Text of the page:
STAR-LORD 'Year One:' From Space Case To Space Pirate

Marvel January 2016 cover
Credit: Marvel Comics
Credit: Yasmine Putri (Marvel Comics)

Who is Peter Quill? Depends on which of his numerous origin stories you've read. Now, Marvel is telling the definitive "year one" story for the man who would become Star-Lord in a new volume of his series.

November's Star-Lord #1 by Sam Humphries and artist Javier Garron goes right back to Peter Quill's teenage years to find out how he went from a boy who dreamed of outer space to one who lived in outer space. Along the way he'll fall in with some space pirates, including one that looks like Yondu -- but it's not... quite.

Newsarama talked with Humphries about the Yondu situation and also telling the definitive Peter Quill origin.

And check out this first look at Yasmine Putri's variant cover to the first issue at right.

Newsarama: Sam, what led you and Marvel to do this origin story for Peter Quill?

Credit: Marvel Comics

Sam Humphries: Everyone loves a “Year One” story! Peter's got a fascinating origin -- those years before Annihilation are rich with possibilities. We felt this was the time to present a definitive version of Peter Quill's first year in space. 

Nrama: Big picture, how would you frame this story, and when does it start?

Humphries: Star-Lord “Year One” starts with an 18 year old Peter Quill, who is obsessed with being an astronaut but can't get his feet off the ground. So he has to get creative about getting off-planet. This sets him on an adventure in space much different than, say, Buzz Aldrin. He's going to meet some interesting characters along the way and have to figure out what kind of person he is. It's Almost Famous in space.

Nrama: Peter Quill's origin has been told a couple times in comic books -- or at least alluded to -- and the movie made it a powerful opening moment. How are you working with all those other ideas out there for young Peter Quill?

Credit: Marvel Comics

Humphries: Peter's first few appearances are a little disjointed. Not anyone's fault, he passed through eight or so different writers before someone handled him for more than three issues. Brian Michael Bendis and Steve McNiven set us up tremendously with Guardians of the Galaxy #0.1 – Star-Lord  “Year One” sits nicely in between that and the Annihilation era.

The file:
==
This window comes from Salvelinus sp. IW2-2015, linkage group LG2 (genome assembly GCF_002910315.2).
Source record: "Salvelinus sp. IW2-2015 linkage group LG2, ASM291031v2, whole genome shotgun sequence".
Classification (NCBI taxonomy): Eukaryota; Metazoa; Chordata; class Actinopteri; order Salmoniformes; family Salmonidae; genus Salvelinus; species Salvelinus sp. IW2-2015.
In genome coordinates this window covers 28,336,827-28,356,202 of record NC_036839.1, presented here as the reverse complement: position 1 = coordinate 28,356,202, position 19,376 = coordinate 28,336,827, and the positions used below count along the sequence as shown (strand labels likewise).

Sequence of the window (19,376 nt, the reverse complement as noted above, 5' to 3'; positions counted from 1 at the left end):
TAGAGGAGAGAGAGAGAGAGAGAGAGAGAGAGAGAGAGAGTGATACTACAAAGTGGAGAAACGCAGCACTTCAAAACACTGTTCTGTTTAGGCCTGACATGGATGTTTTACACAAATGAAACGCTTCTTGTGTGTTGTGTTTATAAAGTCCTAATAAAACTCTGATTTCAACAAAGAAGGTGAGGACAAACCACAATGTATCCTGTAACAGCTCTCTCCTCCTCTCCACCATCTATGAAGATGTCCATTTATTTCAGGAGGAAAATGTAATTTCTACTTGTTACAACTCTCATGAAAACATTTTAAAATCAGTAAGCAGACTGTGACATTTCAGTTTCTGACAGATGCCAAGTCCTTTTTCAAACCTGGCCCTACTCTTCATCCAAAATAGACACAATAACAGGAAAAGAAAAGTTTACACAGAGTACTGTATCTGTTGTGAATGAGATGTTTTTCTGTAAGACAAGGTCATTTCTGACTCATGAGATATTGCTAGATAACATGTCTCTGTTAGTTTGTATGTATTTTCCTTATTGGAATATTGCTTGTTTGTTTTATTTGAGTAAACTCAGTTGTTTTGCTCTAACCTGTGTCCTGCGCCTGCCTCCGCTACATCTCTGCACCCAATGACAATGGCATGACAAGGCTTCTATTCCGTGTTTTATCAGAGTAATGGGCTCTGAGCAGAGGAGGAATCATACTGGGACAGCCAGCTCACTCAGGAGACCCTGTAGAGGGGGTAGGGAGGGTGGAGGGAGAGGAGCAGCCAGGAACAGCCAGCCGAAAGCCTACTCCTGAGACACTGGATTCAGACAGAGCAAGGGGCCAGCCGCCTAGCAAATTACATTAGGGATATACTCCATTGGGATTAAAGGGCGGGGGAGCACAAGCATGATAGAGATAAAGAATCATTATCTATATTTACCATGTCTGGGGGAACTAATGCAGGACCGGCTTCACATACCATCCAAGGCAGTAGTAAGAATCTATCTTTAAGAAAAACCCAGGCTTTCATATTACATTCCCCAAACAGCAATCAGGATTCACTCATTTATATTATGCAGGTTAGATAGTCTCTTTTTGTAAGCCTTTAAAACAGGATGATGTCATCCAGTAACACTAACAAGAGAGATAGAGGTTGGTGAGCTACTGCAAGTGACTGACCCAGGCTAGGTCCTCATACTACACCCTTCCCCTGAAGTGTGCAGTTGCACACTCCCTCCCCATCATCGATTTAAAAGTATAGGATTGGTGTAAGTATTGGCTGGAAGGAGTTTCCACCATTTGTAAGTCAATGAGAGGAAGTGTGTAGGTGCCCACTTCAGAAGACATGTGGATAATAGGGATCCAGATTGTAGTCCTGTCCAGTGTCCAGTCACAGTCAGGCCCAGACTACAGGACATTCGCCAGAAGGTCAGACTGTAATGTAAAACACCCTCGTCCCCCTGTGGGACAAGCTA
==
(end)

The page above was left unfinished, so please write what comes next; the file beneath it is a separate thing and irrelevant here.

Nrama: Who else is in this first arc besides Peter?

Humphries: Lots of space pirates, and a 21st century Yondu. That's right, the great great great great great great grandfather of Yondu from the original Guardians of the Galaxy and now Guardians 3000. And while his distant progeny is a peaceful warrior...this Yondu is a real dirtbag.

Nrama: How long could you see yourself sticking to this story set in the past with a younger Peter Quill?

Humphries: This answer is easy: five issues. Issue six brings us back to the present day.

Credit: Marvel Comics

Nrama: So any chance we could see you catch up and deal with Peter as ruler of Spartax as depicted in the Guardians of the Galaxy book?

Humphries: This was a bit of serendipitous synchronicity -- I've been wanting to tell Star-Lord “Year One” for a while, Brian's wanted to do the King Peter story for a Secret Wars was the right time to make them happen. While I dip back to teenage Peter, Brian can tell his story without stepping on my toes. Then it will all come together starting in Star-Lord #6.

Nrama: Working with you on this is Javier Garron, who was one of the standout artists in Secret Wars with Inferno. How did you connect up with him? And what do you think Javier provides for the series and in developing your script into comic books?

Humphries: Javier did some outstanding work on “Black Vortex” and he's twice as good here. He's the perfect partner in crime to tell a story about a jackass 18 year-old who loves to joyride incredible spaceships. He really makes young Peter come alive, and he's got amazing sci-fi design chops. Could not be more psyched to ride shotgun with him.

Nrama: So, last question -- big picture, what are the themes you're playing with in Star-Lord in this new volume?

Humphries: This is a coming of age story, set in space. Both growing up and leaving Earth are terrifying, beautiful, and hilarious experiences filled with action and adventure. And aliens.

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